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9 Study Tips to Help You Memorize Content Easily  

By Guest Contributor

9 Study Tips to Help You Memorize Content Easily

Surprisingly, very few students actively make use of methods and learning techniques. Many of the approaches are easy to explain, but you will need some practice to implement them optimally.

 

This investment of time and energy in mastering these techniques is worthwhile because as soon as you have mastered whichever one that suits you, you can understand and memorize new content quickly and easily. It will save you time and leave you with more energy to engage in other activities.

 

 

1. Alphabet method

This principle is the knowledge that there are systematic and anticipated relationships between drafted letters and spoken sounds. In the alphabet method, the letters of the alphabet serve as classification features. Each letter is assigned a picture, for example, a book for the letter A. For example, if you need to remember the concept of the theory of relativity, you could imagine Albert Einstein reading a book. Such images are easy to memorize.

 

2. Memorial palace

The method is also called the journey method. It relies on memorized spatial relationships to establish order and recall memorial content. If you have a good imagination, then this concept could be ideal for you. This is how it works. You mentally construct a building from the content you’re studying. The basic contents form the foundation, the most important points can represent supporting pillars, and details close off your palace of thought as a roof. If you let this building arise very consciously and call it back to yourself several times, you will soon have internalized the contents.

 

3. Repetition

This is probably the best-known learning method. Repeat the content you want to study until you can say it by heart safely without looking at the pages. The criticism of this method is obvious. Blunt repetition can work with pure factual knowledge but is time-consuming and not very effective. When repetition technique is used in combination or as a supplement to other learning methods, it can be useful.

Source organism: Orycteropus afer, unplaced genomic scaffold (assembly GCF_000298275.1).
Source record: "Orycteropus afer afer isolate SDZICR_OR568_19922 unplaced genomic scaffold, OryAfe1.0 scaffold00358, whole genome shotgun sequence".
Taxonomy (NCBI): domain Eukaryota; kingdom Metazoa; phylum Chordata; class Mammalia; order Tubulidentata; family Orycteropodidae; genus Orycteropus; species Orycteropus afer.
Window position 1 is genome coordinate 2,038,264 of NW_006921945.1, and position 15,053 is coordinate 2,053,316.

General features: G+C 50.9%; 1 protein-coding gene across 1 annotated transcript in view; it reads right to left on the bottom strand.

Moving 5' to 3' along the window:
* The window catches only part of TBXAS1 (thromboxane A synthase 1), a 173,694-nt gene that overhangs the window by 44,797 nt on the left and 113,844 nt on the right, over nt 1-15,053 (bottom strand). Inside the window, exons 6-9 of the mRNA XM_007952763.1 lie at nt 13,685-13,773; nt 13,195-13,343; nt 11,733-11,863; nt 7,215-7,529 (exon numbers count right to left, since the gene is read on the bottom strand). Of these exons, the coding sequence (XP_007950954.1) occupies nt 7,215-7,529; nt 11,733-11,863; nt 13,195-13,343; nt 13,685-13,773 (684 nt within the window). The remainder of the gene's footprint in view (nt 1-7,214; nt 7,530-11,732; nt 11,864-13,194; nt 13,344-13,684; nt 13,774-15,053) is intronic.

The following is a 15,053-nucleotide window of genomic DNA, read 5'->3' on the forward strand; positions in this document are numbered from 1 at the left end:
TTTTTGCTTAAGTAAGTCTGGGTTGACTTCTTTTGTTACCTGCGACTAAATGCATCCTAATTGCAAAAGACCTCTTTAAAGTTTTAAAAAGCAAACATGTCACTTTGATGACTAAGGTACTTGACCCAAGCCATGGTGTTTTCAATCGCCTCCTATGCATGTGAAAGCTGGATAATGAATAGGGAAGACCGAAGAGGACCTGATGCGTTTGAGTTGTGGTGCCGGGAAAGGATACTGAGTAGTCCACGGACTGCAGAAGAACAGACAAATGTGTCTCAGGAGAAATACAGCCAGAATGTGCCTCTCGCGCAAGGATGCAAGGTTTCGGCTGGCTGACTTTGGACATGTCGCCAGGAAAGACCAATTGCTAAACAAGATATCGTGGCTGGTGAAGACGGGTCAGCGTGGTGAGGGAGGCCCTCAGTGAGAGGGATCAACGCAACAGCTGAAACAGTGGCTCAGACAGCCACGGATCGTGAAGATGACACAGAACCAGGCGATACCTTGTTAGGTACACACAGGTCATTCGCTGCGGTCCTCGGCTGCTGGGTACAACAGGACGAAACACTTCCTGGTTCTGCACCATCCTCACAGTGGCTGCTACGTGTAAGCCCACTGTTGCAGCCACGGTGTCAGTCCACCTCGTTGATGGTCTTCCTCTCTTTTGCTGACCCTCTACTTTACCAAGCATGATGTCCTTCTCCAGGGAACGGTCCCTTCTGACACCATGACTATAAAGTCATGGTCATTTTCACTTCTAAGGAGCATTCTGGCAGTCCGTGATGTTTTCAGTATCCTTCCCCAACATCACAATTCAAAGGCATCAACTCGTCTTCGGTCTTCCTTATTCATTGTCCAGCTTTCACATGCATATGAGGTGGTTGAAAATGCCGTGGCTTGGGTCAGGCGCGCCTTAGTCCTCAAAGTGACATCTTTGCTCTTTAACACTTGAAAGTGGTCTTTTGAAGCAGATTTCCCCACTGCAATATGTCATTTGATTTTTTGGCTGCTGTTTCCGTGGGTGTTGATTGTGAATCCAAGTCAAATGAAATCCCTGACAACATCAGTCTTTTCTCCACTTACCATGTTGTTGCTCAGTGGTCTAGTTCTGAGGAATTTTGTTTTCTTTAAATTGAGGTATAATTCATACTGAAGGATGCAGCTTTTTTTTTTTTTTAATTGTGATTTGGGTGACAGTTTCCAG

4. Lists

Those who cannot do much with more optically-oriented learning methods are better off with lists. With the list method, you can easily and clearly structure information through different levels. This structure can help to absorb the content easily and be able to understand interrelationships. For example, lists are ideal for simplifying complex content. The simplest variant is the familiar to-do list.

 

5. Loci method

This method is said to have its roots in ancient Greece. It involves linking places and objects with learning content. For example, if you are preparing for an exam, you should choose a route to walk or follow with your eyes. You can then assign certain content to each point on this route. You can call up these point by point and save the content in this way.

 

6. Mind mapping

If you are more creative, the well-known mind map technique is ideal for preparing content and showing relationships. Branches with further information and individual aspects branch off from the central topic or catchphrase. The sub-items can create any number of new branches. From a certain complexity, a mind map becomes confusing. Even electronic solutions can only help to a limited extent.

 

7. Understanding

This is probably one of the most basic learning tips of all. When it comes to texts and new content, focus on understanding the context and statements. For now, ignore all the details and numbers and really just focus on principles and structures. Details are then the icing on the cake that rounds off your understanding.

 

8. Index cards as Study Tips

Many students get to know this learning method in their first years of school. The classic approach is to write an answer or explanation on the front and its definition on the back of the card. A file box can be divided into three sections, for example. Right at the front is all the content that you still need to learn. The second section contains content that you have to review, and the third section contains the terms that you have already mastered and only go through every few weeks.

 

9. Visualization

If you are endowed with a vivid imagination, you should also use it for learning new content. Associate content with images and imagine the situations and statements described as vividly as possible. Work very consciously with the most vivid images possible and use organizational charts and mind maps, for example, to literally visualize the content.

 

About the Author 
Sara Leandro is a certified health coach and senior editor at Whatsdalatest. She helps others feel their best through individualized lifestyle changes that meet their unique needs. She covers topics ranging from lifestyle and productivity to relationships.

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